Burgos commented that “Open education is the key for sustainable education. The smart combination of open and proprietary research, data, content, tools and, specially, licensing, means the innovation breakthrough towards an improved educational paradigm. If we can combine formal and informal settings so that we take the best out of both approaches, in a collaborative way, all the stakeholders win.

This panel was a first follow-up activity of the common panel “The Role of the OER community” byt the UNESCO and ICDE Chairs at the UNESCO World OER Congress 2017, that brought together more than 500 stakeholders from over 100 Member States, including 14 Ministers of Education. The expert panel discussed how innovative open pedagogies and open educational practices using OER can support and increase the implementations and practices of the Ljubljana 2017 OER Action Plan adopted in that Congress.


– Eva Ferreras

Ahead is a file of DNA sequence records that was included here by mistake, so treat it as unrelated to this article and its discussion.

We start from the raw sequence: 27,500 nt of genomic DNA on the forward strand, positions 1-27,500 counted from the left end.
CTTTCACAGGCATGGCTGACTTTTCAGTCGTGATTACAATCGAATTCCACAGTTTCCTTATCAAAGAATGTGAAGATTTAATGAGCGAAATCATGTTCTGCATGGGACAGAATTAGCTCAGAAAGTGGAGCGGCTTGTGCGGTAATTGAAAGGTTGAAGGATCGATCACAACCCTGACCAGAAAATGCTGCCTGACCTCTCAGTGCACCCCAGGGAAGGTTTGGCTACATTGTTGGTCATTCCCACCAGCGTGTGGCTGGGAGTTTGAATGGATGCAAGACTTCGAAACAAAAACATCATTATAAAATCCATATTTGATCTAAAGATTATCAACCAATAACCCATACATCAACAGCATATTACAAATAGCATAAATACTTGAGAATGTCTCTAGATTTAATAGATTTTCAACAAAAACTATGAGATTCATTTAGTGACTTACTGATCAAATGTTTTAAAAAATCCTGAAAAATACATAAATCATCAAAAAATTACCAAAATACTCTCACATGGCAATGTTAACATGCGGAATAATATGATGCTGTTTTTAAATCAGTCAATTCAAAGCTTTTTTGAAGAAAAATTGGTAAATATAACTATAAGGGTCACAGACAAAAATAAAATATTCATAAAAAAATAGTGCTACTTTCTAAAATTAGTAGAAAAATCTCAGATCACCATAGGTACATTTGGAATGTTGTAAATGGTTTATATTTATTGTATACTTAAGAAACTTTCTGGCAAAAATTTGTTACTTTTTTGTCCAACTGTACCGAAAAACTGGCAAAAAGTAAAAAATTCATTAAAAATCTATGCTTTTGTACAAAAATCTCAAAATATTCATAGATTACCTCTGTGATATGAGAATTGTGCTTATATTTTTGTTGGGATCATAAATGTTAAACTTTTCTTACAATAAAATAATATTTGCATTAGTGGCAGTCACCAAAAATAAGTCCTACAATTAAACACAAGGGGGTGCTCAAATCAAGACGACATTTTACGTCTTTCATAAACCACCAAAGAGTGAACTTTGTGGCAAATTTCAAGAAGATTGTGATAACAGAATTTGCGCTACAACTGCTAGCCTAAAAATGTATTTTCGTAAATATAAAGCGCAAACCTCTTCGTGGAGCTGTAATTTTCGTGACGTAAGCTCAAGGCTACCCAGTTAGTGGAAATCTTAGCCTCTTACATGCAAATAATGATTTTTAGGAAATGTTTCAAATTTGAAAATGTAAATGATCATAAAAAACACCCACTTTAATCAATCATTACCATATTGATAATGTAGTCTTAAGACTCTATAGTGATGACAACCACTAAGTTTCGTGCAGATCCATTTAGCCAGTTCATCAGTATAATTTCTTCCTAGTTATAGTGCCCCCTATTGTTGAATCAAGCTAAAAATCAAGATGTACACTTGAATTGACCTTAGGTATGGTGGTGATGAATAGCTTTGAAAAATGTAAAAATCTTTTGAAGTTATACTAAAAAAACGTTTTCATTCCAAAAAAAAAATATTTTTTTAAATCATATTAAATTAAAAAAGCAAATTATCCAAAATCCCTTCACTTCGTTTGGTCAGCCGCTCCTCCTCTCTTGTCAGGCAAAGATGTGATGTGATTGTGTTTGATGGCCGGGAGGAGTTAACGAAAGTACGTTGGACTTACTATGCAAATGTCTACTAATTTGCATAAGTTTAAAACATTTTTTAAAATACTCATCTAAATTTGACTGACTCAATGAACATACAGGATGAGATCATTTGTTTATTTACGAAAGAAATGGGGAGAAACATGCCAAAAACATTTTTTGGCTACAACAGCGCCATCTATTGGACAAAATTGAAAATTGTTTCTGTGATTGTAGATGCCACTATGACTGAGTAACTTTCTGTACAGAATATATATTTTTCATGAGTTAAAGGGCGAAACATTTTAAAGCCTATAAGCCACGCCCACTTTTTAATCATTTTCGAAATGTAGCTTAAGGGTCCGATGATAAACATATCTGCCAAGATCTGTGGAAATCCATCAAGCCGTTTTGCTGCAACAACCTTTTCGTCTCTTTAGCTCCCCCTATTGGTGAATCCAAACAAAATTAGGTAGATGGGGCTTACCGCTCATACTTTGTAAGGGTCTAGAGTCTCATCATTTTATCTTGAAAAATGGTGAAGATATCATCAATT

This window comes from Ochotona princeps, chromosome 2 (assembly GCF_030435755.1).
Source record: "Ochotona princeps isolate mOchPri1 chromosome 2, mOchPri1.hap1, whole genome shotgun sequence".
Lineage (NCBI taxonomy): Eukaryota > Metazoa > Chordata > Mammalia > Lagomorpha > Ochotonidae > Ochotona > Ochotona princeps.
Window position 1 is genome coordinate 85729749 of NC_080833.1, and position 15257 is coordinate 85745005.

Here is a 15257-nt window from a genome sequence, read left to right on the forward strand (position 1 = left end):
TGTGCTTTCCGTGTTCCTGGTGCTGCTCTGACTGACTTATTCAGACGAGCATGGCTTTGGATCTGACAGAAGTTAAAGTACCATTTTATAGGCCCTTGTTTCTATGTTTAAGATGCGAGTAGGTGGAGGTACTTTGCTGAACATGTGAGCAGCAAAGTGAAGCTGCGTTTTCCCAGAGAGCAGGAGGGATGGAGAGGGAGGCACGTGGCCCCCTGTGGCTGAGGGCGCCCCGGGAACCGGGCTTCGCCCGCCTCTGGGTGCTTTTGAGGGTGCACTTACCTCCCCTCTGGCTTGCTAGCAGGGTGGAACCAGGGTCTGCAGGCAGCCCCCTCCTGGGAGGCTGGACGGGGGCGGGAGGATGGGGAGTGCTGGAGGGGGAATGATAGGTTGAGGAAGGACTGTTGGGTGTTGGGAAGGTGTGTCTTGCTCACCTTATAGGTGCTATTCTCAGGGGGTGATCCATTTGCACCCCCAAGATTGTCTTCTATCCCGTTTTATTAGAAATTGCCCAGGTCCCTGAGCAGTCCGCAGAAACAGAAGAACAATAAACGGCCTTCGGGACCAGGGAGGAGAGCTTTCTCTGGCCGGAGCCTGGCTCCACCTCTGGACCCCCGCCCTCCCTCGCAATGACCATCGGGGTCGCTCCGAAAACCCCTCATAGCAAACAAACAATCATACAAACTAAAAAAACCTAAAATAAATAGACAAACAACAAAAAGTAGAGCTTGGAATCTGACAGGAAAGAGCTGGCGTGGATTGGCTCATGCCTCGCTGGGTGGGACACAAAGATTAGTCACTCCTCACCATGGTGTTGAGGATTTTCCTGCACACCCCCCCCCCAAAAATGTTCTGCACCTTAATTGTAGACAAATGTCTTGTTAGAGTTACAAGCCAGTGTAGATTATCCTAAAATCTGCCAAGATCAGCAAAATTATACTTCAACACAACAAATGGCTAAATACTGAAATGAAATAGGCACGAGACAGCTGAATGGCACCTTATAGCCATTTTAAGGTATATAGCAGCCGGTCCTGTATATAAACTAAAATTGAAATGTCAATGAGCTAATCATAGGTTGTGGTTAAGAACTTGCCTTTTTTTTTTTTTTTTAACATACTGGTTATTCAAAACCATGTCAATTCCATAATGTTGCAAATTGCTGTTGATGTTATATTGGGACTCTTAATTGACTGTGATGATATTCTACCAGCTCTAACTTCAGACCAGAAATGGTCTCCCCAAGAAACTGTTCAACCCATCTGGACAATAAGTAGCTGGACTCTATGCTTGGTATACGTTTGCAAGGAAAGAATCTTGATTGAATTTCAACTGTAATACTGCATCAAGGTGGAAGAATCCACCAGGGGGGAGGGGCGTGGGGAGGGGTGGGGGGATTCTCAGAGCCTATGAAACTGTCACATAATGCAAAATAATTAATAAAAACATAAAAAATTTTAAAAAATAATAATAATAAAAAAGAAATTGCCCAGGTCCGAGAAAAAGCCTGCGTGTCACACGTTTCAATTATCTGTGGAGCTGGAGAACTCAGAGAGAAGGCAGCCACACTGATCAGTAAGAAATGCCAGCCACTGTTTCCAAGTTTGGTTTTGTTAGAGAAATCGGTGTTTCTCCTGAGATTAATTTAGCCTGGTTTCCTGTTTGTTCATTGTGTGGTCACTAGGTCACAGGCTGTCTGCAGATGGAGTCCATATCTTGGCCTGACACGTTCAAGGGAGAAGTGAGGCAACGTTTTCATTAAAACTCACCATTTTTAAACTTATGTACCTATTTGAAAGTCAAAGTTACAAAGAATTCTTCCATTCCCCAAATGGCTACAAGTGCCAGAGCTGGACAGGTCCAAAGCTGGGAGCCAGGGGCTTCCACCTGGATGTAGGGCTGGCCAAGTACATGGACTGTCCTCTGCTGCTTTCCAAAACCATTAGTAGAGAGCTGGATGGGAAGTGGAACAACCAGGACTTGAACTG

The paradox of too much support

13 years ago, a colleague from Utrecht University (in the Netherlands) and I wrote the article The paradox of the assisted user: guidance can be counterproductive. The bottom line looks simple:  if somebody gets too much help, they will learn less. Too much support might be counterproductive. Even my grandmother, with no school education, who grew up in a mountain village in central Spain, shared the reflection immediately. As a reminder, I will highlight that 13 years ago means no Whatsapp and Instagram, and almost no Facebook, Skype or Netflix-ish services, not to mention so many other daily tools that today jam the global communication networks with silly smileys, excessive selfies and typo-ed short, cryptic sentences. The students now collect more means, channels and tools to get connected, retrieve and post information, share, create, explore, and spend the time. University teachers, in turn, complain about that diversity and how the individual’s over-exposure to the ICT matrix kills the desire for learning, the ability to focus, the deep thinking process, and so many other beautiful features of a grown-up human being.